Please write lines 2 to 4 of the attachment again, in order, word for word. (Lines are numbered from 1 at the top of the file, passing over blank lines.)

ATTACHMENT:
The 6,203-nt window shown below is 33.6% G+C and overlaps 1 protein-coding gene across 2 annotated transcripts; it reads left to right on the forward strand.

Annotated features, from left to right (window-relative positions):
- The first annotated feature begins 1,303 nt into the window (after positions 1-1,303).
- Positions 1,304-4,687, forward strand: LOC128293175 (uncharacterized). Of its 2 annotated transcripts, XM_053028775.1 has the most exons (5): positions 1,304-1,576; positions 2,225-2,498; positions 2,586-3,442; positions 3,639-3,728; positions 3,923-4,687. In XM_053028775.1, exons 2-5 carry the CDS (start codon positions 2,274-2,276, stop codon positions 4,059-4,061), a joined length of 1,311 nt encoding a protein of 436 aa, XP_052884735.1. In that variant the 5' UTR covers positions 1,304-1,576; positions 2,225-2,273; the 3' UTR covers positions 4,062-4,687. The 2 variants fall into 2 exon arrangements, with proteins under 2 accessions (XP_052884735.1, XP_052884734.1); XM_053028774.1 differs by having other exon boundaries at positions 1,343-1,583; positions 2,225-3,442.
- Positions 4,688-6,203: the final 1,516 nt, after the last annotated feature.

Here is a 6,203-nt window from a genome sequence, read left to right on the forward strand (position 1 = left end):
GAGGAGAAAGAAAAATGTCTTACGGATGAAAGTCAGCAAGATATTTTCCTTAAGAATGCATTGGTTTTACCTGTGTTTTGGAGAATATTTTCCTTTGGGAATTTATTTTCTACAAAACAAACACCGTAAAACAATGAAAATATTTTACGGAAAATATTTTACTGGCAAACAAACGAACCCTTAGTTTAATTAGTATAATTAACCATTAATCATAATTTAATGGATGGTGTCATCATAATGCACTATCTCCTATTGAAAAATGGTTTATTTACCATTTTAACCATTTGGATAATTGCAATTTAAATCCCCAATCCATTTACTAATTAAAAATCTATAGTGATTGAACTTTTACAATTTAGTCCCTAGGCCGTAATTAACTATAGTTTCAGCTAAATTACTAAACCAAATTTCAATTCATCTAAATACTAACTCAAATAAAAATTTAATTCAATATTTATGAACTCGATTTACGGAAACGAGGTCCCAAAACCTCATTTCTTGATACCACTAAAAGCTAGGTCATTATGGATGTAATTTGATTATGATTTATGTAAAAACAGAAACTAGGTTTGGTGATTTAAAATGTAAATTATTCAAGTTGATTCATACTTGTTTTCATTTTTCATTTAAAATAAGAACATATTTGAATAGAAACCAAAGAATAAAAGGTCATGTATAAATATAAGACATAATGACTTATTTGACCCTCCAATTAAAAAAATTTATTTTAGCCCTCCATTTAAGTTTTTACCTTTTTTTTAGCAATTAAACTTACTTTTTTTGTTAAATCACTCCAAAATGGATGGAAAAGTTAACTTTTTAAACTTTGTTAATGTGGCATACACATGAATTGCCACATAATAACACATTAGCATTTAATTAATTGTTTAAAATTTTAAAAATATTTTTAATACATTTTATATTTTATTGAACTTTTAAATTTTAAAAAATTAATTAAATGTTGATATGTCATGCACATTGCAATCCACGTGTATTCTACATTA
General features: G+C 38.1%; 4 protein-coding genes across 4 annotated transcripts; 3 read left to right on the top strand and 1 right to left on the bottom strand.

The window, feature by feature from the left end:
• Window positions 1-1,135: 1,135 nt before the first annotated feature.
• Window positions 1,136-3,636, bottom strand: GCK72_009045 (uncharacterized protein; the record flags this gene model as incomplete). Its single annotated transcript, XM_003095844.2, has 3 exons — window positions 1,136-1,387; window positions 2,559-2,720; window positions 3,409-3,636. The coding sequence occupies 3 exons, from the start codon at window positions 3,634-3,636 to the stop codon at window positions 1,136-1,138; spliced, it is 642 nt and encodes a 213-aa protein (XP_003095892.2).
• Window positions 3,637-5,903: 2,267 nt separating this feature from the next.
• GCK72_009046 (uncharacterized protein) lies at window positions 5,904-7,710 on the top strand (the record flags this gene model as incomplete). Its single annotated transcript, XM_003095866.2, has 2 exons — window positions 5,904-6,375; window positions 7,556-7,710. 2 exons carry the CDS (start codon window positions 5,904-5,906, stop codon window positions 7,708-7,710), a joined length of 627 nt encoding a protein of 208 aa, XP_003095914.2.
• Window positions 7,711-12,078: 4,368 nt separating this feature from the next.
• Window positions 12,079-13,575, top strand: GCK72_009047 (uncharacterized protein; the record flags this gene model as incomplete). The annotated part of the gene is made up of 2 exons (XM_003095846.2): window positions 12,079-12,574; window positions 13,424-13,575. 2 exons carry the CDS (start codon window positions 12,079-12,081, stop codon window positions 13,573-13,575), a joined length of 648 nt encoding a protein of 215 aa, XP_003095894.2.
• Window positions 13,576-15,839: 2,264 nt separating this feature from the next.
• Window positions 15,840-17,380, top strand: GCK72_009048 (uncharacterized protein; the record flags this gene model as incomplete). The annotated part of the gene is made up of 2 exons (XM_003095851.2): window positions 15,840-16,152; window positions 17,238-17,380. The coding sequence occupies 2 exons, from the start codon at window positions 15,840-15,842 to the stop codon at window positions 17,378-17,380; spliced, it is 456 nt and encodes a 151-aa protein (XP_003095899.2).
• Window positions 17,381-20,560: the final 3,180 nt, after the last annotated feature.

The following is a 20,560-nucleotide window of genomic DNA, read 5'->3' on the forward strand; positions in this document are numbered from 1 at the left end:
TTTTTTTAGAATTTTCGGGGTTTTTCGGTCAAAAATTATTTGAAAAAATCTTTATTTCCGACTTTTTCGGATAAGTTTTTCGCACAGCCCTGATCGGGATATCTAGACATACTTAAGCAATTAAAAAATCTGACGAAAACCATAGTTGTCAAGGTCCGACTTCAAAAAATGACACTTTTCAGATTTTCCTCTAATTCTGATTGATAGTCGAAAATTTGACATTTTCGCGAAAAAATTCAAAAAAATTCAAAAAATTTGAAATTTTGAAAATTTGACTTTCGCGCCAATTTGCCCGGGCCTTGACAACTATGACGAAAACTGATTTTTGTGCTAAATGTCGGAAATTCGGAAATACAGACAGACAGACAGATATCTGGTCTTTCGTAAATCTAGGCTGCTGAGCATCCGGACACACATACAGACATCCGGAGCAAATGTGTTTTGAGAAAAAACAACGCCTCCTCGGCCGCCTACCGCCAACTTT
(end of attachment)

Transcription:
Annotated features, from left to right (window-relative positions):
- The first annotated feature begins 1,303 nt into the window (after positions 1-1,303).
- Positions 1,304-4,687, forward strand: LOC128293175 (uncharacterized). Of its 2 annotated transcripts, XM_053028775.1 has the most exons (5): positions 1,304-1,576; positions 2,225-2,498; positions 2,586-3,442; positions 3,639-3,728; positions 3,923-4,687. In XM_053028775.1, exons 2-5 carry the CDS (start codon positions 2,274-2,276, stop codon positions 4,059-4,061), a joined length of 1,311 nt encoding a protein of 436 aa, XP_052884735.1. In that variant the 5' UTR covers positions 1,304-1,576; positions 2,225-2,273; the 3' UTR covers positions 4,062-4,687. The 2 variants fall into 2 exon arrangements, with proteins under 2 accessions (XP_052884735.1, XP_052884734.1); XM_053028774.1 differs by having other exon boundaries at positions 1,343-1,583; positions 2,225-3,442.